30% of young people say they have used harmful behaviours in relationships, SafeLives research suggests.

SafeLives has undertaken research to better understand why and how young people begin to use abusive behaviours in their relationships, and what support should look like for young people who harm.

The report, “Verge of Harming” published today, reveals 30% of young people SafeLives surveyed say they have used harmful behaviours in a relationship. 41% of that group said they had used harmful behaviours in a romantic relationship and 47% said they had used harmful behaviours with a family member.

...from around my age... a lot of people want to be better, but they don't know how... I just hope that the next stage is we figure out how to be better.

22-year-old interview participant

...the way he says something – could make me completely break down inside, and I feel like my world is collapsing, and I feel like he hates me, and I feel like my friends hate me, and I feel like all of this, because of the way something was said. Right before [using harmful behaviour], I feel so sure in what I’m about to do, and I feel so full of like an emotion, it’s huge and it’s like a physical reaction…and then, while I’m doing it, I think it feels kind of like a release

17-year-old interview participant

We know harmful behaviour is so much harder to change once it’s become embedded. That is why it is so important we bring young people back from the verge of harming – stopping abuse before it starts. What makes a relationship healthy? Where can you go if you’re worried about your behaviour? What young people are telling us again and again is that they need guidance and support to help navigate their relationships. Education is the key to prevention. And that education needs to be holistic - reflective of all relationships, whatever form they take. We want to see all professionals who work with young people, tailoring that support so each young person feels they’re in a judgement-free, nonconfrontational, safe space. Domestic abuse is not inevitable. Together – we can make it stop.

Interim Chief Executive of SafeLives, Ellen Miller

Read the Report

More than 850 young people bravely shared their experiences about using harmful behaviour, and 10 practitioners gave their insight into supporting those who harm.

Verge of Harming report

Notes to Editors

The data in this report suggests that young people’s lack of knowledge around what a healthy relationship looks like, was often a barrier to them experiencing healthy relationships, both as a victim and as someone causing harm.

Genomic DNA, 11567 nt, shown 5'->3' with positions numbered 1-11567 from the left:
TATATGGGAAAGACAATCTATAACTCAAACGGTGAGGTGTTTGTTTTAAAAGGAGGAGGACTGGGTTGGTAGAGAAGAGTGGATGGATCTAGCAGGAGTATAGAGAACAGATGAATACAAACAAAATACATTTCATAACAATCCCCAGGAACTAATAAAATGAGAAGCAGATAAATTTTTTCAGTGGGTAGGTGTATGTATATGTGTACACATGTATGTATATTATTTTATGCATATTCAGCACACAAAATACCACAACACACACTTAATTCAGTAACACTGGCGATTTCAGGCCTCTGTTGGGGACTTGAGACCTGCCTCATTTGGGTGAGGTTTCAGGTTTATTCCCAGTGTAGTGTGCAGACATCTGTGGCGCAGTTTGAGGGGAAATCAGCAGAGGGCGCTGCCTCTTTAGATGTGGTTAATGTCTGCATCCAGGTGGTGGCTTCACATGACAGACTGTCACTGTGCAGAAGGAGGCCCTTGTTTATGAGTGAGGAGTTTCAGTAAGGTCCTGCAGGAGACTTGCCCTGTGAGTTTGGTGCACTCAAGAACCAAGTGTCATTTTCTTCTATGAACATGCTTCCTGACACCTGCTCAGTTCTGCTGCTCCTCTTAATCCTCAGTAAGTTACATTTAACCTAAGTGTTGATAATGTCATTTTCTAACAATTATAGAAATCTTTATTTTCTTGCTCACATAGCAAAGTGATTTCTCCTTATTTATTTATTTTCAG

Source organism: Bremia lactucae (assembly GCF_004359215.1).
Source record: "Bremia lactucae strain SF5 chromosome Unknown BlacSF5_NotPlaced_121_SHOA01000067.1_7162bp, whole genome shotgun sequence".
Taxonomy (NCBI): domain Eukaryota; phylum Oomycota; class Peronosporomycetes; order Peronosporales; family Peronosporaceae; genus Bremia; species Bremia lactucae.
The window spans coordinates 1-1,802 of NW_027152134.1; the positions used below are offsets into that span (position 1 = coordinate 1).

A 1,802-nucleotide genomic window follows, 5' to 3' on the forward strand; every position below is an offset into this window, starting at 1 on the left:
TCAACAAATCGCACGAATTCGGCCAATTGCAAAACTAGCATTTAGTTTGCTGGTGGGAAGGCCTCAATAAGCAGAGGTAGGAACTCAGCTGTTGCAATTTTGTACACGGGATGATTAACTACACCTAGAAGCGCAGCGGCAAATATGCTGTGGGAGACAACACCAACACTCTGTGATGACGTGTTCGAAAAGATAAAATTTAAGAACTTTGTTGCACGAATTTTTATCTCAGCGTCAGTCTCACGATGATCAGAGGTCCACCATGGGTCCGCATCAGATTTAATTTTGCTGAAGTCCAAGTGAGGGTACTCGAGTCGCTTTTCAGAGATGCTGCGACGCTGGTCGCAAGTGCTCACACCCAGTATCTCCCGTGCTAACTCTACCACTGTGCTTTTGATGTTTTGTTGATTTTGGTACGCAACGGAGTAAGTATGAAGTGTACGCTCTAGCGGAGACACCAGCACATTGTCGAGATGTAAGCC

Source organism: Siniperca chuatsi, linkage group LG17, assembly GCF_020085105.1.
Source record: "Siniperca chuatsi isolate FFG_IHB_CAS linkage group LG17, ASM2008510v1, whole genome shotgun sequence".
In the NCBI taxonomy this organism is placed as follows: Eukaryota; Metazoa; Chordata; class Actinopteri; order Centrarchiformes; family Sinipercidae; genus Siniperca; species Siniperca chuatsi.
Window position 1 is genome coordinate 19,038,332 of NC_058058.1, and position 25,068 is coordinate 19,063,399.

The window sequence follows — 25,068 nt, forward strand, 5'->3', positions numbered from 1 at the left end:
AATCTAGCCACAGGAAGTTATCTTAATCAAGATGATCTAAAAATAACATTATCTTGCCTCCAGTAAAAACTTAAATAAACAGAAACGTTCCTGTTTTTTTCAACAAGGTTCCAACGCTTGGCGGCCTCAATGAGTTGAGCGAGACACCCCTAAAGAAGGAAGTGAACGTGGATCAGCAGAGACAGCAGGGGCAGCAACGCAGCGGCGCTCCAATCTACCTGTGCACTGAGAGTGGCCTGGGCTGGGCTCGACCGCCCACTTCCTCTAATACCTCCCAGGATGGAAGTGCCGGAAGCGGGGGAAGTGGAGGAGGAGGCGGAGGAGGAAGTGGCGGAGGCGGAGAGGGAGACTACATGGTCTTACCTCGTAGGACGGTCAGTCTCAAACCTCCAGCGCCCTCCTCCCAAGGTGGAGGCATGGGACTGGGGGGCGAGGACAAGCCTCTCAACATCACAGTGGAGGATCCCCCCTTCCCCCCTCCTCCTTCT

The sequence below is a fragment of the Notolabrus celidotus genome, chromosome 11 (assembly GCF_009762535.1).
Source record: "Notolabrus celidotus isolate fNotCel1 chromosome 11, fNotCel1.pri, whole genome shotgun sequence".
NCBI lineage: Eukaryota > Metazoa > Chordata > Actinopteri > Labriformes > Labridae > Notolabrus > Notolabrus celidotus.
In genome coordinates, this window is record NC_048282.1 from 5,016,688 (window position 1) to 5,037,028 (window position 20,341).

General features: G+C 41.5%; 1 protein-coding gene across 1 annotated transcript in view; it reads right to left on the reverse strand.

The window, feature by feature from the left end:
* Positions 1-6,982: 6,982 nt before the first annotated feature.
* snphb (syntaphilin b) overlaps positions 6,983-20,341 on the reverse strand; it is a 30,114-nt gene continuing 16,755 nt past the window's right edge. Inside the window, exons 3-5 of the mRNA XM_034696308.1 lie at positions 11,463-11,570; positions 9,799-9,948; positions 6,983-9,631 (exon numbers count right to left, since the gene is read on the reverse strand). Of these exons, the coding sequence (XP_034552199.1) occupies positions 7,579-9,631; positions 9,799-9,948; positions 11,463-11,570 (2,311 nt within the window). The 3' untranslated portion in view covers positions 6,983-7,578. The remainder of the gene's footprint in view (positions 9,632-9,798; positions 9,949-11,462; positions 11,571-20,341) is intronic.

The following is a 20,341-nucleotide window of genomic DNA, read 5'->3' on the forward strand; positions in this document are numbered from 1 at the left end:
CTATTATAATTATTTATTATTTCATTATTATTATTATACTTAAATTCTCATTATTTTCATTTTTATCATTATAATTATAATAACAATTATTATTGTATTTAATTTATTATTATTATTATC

SafeLives’ recent research into the quality and delivery of the Relationships and Sex Education (RSE) curriculum in secondary schools builds on and reinforces these calls for better education for young people on healthy relationships. Only half (52%) of young people surveyed in this research believed RSE classes gave them a good understanding of toxic and healthy relationships.

It is important to reflect on the gender split of the young people who took part in the ‘Verge of Harming’ study. Of the 40 young people recruited for the interviews, only four identified as male, and only one went on to take part in the study further. Of the 749 young people who took part in the survey, 25% identified as male, compared to 64% female.

In 2019, SafeLives was able to gather the voices and perspectives of more than 1,000 men and boys aged 11 and over, asking them about abuse, masculinity and what a ‘healthy’ relationship looks like. 28% of respondents said they had demonstrated behaviour within a relationship that they regretted, with 64% of these relationships occurring between the ages of 16 and 29.

Data collected in ‘Verge of Harming’ indicated that a gender hierarchy, built on acceptance and expectation of male violence and female responsibilisation, continues to shape young people’s relationships.  For the girls and young women interviewed, this gender hierarchy framed relationships with males as a necessity. Unhealthy and abusive relationships were maintained, in part, because being single was seen as a worse fate than victimisation.

A key recommendation in this study is healthy relationships education and prevention work that equips young people to respond well and safely when their friends share concerns about their own behaviour.

Your Best Friend is a project working with 13-24 year old girls, young women and non-binary people, and experts, to empower young people with the knowledge and confidence to spot abuse in relationships and support their friends. Hundreds of girls, young women, and non-binary people spoke to the project about friendships and relationships, through a series of focus groups and national surveys. 71% felt worried about behaviours they had noticed in a friend’s relationship.

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Your Best Friend, with logo to the left hand side.

Your Best Friend

This project aimed to educate and empower young women, girls and non-binary people with the knowledge and confidence to spot abuse in relationships and support their friends.